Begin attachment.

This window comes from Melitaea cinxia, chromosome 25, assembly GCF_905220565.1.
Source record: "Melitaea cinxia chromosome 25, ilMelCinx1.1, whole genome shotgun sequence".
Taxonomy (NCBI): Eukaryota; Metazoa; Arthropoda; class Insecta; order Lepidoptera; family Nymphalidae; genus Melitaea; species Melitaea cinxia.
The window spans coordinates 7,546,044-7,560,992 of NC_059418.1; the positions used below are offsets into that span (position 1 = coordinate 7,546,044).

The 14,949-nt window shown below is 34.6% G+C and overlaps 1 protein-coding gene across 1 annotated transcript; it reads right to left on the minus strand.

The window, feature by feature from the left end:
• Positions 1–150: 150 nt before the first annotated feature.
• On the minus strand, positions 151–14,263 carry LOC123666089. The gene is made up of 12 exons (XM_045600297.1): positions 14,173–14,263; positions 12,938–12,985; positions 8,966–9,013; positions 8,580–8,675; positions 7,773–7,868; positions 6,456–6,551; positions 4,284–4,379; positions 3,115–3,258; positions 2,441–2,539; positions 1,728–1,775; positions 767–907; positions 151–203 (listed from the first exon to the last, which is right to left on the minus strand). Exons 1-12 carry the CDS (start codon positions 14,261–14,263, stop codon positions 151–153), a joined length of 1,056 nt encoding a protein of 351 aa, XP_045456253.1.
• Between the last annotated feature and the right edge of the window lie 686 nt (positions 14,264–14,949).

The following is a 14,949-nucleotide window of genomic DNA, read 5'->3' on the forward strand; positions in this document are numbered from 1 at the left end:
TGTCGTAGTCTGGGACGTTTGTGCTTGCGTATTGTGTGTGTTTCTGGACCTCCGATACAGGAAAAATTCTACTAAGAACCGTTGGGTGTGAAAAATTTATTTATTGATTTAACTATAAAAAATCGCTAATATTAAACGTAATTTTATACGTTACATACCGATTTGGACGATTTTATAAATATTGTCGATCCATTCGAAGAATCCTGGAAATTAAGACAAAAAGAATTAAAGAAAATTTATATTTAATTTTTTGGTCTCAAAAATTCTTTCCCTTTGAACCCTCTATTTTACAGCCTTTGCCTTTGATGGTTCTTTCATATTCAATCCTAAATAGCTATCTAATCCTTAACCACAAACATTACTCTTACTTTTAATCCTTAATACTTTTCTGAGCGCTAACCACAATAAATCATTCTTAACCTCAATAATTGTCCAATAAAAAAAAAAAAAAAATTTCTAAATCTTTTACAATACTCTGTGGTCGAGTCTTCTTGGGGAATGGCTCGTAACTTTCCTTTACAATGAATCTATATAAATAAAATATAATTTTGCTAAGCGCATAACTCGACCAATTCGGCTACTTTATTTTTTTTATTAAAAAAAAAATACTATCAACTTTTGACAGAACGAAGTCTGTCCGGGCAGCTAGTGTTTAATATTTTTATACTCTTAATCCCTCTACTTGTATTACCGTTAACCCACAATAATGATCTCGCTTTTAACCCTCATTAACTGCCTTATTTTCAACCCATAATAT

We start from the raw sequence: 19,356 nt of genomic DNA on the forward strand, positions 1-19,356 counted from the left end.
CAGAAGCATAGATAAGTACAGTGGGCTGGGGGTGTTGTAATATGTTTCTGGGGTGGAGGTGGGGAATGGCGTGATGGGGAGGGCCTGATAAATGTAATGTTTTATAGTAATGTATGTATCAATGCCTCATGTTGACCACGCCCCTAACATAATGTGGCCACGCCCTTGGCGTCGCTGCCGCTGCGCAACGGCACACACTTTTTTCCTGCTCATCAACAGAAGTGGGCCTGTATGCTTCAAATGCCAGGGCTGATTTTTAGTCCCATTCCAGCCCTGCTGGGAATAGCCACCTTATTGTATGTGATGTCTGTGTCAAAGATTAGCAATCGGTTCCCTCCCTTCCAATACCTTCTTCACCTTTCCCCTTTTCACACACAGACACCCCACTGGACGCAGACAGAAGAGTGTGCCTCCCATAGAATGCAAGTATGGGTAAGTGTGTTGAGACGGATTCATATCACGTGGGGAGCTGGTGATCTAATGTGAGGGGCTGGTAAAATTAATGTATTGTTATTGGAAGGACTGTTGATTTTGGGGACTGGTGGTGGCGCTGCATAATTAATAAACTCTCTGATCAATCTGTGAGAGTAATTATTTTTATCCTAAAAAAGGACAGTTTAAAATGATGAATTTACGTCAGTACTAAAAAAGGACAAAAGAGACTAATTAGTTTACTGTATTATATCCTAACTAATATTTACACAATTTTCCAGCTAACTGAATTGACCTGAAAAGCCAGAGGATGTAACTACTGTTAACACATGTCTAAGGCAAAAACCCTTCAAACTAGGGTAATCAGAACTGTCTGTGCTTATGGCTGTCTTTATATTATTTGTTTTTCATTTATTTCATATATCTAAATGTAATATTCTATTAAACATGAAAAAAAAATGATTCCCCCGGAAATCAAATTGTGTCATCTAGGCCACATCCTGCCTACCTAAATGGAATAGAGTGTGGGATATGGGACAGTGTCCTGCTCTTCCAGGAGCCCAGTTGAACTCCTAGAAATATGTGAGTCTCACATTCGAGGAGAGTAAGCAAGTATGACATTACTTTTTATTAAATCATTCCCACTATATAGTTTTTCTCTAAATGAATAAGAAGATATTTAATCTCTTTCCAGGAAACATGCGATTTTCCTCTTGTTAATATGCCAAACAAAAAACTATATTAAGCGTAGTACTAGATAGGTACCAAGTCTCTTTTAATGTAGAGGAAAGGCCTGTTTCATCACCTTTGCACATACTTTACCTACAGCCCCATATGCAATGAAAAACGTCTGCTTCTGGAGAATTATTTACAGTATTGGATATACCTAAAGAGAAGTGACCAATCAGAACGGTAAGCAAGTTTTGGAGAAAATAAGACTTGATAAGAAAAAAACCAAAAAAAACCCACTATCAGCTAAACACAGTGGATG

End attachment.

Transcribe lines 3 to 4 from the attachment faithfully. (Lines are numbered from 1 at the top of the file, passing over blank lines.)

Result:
Taxonomy (NCBI): Eukaryota; Metazoa; Arthropoda; class Insecta; order Lepidoptera; family Nymphalidae; genus Melitaea; species Melitaea cinxia.
The window spans coordinates 7,546,044-7,560,992 of NC_059418.1; the positions used below are offsets into that span (position 1 = coordinate 7,546,044).